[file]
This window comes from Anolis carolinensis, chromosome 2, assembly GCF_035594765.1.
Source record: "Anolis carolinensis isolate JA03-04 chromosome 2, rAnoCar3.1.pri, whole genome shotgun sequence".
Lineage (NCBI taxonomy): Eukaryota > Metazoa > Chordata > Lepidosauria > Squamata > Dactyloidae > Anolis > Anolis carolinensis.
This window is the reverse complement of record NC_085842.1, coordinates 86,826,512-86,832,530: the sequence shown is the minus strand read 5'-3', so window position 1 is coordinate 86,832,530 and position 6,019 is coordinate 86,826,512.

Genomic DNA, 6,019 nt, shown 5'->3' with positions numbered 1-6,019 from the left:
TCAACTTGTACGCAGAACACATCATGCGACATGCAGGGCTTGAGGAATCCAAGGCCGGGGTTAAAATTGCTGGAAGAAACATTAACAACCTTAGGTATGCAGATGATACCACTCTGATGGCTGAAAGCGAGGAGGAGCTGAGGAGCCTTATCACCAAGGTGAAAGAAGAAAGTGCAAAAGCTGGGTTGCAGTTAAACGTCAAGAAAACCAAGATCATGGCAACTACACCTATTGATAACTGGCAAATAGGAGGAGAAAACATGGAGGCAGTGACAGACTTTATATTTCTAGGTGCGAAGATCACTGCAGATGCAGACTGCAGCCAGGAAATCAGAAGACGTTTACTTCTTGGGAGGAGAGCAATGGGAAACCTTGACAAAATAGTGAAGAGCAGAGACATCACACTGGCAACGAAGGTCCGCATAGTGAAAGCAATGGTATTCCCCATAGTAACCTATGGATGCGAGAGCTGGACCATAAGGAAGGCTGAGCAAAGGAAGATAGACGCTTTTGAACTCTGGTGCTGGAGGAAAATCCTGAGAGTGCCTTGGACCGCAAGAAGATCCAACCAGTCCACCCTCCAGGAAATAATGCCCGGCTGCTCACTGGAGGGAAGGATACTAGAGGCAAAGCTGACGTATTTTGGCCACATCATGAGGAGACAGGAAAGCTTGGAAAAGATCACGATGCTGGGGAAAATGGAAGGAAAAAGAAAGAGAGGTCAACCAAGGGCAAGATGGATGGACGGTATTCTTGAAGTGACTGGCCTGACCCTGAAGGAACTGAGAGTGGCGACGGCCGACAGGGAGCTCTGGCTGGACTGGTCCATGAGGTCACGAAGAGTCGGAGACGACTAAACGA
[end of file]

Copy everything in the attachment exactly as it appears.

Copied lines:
This window comes from Anolis carolinensis, chromosome 2, assembly GCF_035594765.1.
Source record: "Anolis carolinensis isolate JA03-04 chromosome 2, rAnoCar3.1.pri, whole genome shotgun sequence".
Lineage (NCBI taxonomy): Eukaryota > Metazoa > Chordata > Lepidosauria > Squamata > Dactyloidae > Anolis > Anolis carolinensis.
This window is the reverse complement of record NC_085842.1, coordinates 86,826,512-86,832,530: the sequence shown is the minus strand read 5'-3', so window position 1 is coordinate 86,832,530 and position 6,019 is coordinate 86,826,512.

Genomic DNA, 6,019 nt, shown 5'->3' with positions numbered 1-6,019 from the left:
TCAACTTGTACGCAGAACACATCATGCGACATGCAGGGCTTGAGGAATCCAAGGCCGGGGTTAAAATTGCTGGAAGAAACATTAACAACCTTAGGTATGCAGATGATACCACTCTGATGGCTGAAAGCGAGGAGGAGCTGAGGAGCCTTATCACCAAGGTGAAAGAAGAAAGTGCAAAAGCTGGGTTGCAGTTAAACGTCAAGAAAACCAAGATCATGGCAACTACACCTATTGATAACTGGCAAATAGGAGGAGAAAACATGGAGGCAGTGACAGACTTTATATTTCTAGGTGCGAAGATCACTGCAGATGCAGACTGCAGCCAGGAAATCAGAAGACGTTTACTTCTTGGGAGGAGAGCAATGGGAAACCTTGACAAAATAGTGAAGAGCAGAGACATCACACTGGCAACGAAGGTCCGCATAGTGAAAGCAATGGTATTCCCCATAGTAACCTATGGATGCGAGAGCTGGACCATAAGGAAGGCTGAGCAAAGGAAGATAGACGCTTTTGAACTCTGGTGCTGGAGGAAAATCCTGAGAGTGCCTTGGACCGCAAGAAGATCCAACCAGTCCACCCTCCAGGAAATAATGCCCGGCTGCTCACTGGAGGGAAGGATACTAGAGGCAAAGCTGACGTATTTTGGCCACATCATGAGGAGACAGGAAAGCTTGGAAAAGATCACGATGCTGGGGAAAATGGAAGGAAAAAGAAAGAGAGGTCAACCAAGGGCAAGATGGATGGACGGTATTCTTGAAGTGACTGGCCTGACCCTGAAGGAACTGAGAGTGGCGACGGCCGACAGGGAGCTCTGGCTGGACTGGTCCATGAGGTCACGAAGAGTCGGAGACGACTAAACGA